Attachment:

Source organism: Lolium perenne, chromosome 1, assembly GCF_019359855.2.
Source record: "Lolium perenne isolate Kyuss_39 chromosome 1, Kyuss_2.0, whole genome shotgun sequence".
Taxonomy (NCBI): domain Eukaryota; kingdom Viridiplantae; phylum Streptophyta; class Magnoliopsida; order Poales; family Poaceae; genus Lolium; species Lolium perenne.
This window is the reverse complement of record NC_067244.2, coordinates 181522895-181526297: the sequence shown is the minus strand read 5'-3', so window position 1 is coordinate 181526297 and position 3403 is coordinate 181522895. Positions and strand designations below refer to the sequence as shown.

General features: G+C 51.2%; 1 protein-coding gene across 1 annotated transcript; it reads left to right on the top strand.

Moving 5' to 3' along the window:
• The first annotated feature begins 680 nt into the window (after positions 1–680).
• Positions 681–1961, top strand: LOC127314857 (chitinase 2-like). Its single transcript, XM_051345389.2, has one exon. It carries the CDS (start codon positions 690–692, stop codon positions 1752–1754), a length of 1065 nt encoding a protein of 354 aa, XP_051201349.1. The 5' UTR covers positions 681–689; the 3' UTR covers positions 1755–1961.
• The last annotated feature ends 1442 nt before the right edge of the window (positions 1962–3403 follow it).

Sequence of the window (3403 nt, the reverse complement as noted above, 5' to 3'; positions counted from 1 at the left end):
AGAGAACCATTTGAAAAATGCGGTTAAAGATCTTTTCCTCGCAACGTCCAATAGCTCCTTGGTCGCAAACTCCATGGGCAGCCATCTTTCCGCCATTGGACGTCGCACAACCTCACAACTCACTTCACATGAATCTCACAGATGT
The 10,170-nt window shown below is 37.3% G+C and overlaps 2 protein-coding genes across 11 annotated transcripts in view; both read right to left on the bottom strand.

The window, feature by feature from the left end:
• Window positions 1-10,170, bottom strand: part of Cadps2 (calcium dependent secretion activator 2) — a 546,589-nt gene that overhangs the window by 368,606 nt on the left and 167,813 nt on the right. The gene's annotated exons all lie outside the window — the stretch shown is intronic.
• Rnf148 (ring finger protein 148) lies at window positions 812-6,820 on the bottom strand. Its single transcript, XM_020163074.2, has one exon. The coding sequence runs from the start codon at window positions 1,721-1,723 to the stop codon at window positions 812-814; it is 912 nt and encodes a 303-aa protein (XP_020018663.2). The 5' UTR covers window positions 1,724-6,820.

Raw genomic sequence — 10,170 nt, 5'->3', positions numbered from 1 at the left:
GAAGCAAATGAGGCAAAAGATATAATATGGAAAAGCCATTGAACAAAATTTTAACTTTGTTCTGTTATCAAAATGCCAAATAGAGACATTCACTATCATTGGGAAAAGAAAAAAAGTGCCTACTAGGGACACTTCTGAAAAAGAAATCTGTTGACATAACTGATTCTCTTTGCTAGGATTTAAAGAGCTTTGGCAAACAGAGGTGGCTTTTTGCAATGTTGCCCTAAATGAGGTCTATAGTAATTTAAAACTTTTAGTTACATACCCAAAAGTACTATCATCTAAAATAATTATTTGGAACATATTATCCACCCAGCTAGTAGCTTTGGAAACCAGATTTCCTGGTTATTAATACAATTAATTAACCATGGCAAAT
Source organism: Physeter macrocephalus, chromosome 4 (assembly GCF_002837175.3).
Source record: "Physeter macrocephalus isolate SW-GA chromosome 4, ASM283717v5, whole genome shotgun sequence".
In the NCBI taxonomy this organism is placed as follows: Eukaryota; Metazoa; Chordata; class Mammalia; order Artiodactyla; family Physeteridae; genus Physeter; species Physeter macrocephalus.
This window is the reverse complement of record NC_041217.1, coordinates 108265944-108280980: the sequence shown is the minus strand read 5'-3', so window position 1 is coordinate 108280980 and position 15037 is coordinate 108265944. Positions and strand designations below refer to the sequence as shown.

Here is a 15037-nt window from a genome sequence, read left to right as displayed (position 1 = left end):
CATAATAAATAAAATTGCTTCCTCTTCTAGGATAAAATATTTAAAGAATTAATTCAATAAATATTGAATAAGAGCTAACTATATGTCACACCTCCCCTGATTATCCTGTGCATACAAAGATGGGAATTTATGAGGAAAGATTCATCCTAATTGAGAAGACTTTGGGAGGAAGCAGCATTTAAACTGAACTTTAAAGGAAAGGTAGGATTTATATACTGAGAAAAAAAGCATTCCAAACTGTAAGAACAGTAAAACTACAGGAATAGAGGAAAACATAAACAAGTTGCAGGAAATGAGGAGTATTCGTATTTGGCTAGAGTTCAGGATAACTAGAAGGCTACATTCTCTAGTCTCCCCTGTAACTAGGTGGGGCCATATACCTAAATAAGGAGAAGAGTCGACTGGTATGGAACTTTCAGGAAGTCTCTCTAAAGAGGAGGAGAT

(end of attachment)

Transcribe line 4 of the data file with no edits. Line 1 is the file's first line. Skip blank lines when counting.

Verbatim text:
This window is the reverse complement of record NC_067244.2, coordinates 181522895-181526297: the sequence shown is the minus strand read 5'-3', so window position 1 is coordinate 181526297 and position 3403 is coordinate 181522895. Positions and strand designations below refer to the sequence as shown.